JPMorgan aims to amass 15% of US consumer deposits, boost credit card share

By Nupur Anand and Lananh Nguyen

NEW YORK (Reuters) – The biggest U.S. bank wants to get even bigger.

JPMorgan Chase has set an ambitious goal of attracting 15% of the country’s consumer deposits, Marianne Lake, its CEO of consumer and community banking, told Reuters in an interview at the company’s New York headquarters.

The bank had an 11.3% share of U.S. retail deposits at the end of June 2023, the latest available data.

The lender also wants to provide credit cards that account for 20% of the nation’s spending, expanding from a current 17%.

“Market share is a game of inches, and it is a very powerful game,” Lake said. “While we are not putting any timeline on it, our strategies are geared towards achieving it,” she said.

Its U.S retail deposits were worth $1.1 trillion at the end of the first quarter.

Including wholesale deposits, the bank had $1.96 trillion of deposits in the first quarter, up from $1.95 trillion a year earlier, while its closest rival Bank of America had $1.82 trillion at the end of first quarter.

“We’re continuing to build our capabilities to compete and win and investing in modernizing our infrastructure and data, leveraging AI, payments and other business strategies,” Lake said. The investments “will ensure that we continue to be the leader even five to 10 years from now.”

JPMorgan acquired failed lender First Republic last year, adding $92 billion in deposits. The purchase was made after a series of bank failures that triggered tumult in the industry and has since subsided.

Banks that already hold at least 10% of U.S. deposits are not allowed under federal law to grow through acquisitions, with the exception of failed banks. At the time of the First Republic purchase, critics raised concerns that JPMorgan was allowed to get bigger, even though its purchase price met the government’s standard of drawing the lowest cost from a deposit insurance fund.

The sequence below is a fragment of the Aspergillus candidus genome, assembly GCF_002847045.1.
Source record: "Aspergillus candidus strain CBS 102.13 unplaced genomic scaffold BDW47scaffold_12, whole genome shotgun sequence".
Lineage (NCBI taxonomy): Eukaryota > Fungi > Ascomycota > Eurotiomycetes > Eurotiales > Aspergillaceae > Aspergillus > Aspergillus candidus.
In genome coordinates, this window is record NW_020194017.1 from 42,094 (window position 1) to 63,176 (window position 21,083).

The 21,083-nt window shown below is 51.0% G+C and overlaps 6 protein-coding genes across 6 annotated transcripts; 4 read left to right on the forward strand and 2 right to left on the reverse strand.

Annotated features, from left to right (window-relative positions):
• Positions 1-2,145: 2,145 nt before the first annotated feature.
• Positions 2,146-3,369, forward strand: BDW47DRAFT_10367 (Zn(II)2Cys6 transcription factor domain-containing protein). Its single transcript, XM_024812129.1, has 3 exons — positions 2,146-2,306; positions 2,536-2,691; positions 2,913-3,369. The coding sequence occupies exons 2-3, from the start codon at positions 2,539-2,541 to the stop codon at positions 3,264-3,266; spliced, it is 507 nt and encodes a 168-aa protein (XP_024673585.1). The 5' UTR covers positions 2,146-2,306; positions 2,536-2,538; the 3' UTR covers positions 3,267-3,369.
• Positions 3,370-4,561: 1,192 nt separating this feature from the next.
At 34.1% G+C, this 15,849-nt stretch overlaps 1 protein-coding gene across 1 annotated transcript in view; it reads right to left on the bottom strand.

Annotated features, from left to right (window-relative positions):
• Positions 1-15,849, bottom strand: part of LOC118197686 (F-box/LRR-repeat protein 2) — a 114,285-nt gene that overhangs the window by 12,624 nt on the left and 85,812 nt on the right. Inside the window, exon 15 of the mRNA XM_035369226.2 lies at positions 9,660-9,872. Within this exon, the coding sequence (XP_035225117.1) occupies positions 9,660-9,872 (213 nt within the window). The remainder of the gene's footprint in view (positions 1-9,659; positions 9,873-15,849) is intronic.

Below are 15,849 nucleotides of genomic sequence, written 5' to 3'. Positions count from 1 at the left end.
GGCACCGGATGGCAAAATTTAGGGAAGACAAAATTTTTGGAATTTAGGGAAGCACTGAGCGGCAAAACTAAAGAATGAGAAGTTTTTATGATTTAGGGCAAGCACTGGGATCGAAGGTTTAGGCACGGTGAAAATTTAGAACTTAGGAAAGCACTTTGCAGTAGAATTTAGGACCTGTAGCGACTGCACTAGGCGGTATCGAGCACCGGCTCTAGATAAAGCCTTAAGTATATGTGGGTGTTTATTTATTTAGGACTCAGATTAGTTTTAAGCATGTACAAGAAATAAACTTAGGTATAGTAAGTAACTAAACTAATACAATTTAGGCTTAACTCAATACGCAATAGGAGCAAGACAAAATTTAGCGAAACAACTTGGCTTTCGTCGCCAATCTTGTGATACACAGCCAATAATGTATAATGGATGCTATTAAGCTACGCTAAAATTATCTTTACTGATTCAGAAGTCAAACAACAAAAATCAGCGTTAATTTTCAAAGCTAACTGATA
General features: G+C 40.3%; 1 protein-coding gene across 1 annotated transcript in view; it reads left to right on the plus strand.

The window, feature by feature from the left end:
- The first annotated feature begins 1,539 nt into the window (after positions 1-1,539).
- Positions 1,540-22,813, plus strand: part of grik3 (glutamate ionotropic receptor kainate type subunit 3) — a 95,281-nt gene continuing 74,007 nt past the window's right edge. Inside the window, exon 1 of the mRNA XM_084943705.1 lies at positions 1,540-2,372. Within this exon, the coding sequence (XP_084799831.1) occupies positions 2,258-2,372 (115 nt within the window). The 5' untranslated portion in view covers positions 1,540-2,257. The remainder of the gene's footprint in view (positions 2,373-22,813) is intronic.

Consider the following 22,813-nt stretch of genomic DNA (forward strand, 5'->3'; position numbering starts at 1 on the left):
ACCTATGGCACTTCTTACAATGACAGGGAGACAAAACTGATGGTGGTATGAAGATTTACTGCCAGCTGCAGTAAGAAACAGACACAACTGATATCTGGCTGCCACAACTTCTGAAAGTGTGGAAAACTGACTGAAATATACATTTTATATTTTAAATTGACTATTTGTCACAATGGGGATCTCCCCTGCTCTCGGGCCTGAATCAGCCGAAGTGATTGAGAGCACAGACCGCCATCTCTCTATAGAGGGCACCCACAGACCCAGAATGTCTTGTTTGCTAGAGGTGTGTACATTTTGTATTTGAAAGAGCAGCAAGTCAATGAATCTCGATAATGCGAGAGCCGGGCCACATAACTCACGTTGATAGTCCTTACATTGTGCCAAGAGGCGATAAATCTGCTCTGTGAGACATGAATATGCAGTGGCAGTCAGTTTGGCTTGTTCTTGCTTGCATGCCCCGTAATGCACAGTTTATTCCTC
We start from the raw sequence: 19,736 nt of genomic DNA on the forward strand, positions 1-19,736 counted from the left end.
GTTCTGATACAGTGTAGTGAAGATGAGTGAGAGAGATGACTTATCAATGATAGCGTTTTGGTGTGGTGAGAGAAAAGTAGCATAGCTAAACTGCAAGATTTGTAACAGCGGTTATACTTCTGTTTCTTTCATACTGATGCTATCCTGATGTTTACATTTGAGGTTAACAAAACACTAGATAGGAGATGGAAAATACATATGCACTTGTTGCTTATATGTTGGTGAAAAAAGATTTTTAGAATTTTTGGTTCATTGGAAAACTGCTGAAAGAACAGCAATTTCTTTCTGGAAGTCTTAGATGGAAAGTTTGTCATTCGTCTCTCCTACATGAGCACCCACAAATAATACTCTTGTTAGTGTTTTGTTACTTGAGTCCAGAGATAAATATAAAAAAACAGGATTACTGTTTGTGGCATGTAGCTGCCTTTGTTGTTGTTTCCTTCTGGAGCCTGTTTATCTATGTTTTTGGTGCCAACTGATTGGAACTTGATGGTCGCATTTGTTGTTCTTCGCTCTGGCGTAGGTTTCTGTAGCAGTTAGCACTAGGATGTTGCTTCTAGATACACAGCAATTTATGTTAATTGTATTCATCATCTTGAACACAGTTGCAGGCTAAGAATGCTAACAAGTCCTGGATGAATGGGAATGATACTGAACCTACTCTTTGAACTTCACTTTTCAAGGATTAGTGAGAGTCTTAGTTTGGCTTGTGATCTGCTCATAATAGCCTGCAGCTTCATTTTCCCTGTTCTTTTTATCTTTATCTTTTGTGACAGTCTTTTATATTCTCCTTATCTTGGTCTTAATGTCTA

“If it’s important to the ecosystem, we would step in again,” said Lake, adding she did not hope for more bank failures.


JPMorgan is set to report its earnings on Friday. Investors and analysts will be watching out for any commentary on its CEO succession plans. Lake has been named by the bank’s board as a potential successor to CEO Jamie Dimon, who has served in the role since 2006.

While Wall Street banks have made some strides on diversity, Citigroup CEO Jane Fraser is the only woman to lead one of the nation’s six biggest banks.

JPMorgan’s other potential CEO candidates are Jennifer Piepszak and Troy Rohrbaugh, co-CEOs of its commercial and investment bank, and Mary Erdoes who heads the asset and wealth management businesses, according to the bank’s board.

“It will depend on facts and circumstances at the time, but sure, the next JPMorgan CEO could be a woman,” Lake said when asked if a woman is likely to succeed Dimon.

Dimon has been vocal about regulatory proposals that would raise capital requirements for banks. Lake also took issue with rule changes, including the Consumer Financial Protection Bureau’s $8 limit on late payment fees for credit cards, and a cap on overdraft fees.

“There are significant costs to providing access to valuable and secure banking services,” Lake said. “These proposed changes could impact the ability for banks of all sizes to continue to offer these services at the current rates.”

JPMorgan’s consumer business reported $17.6 billion in revenue during the first quarter, comprising the biggest chunk of the company’s total revenue of $41.9 billion.

(Reporting by Nupur Anand and Lananh Nguyen in New York; Editing by Jamie Freed)

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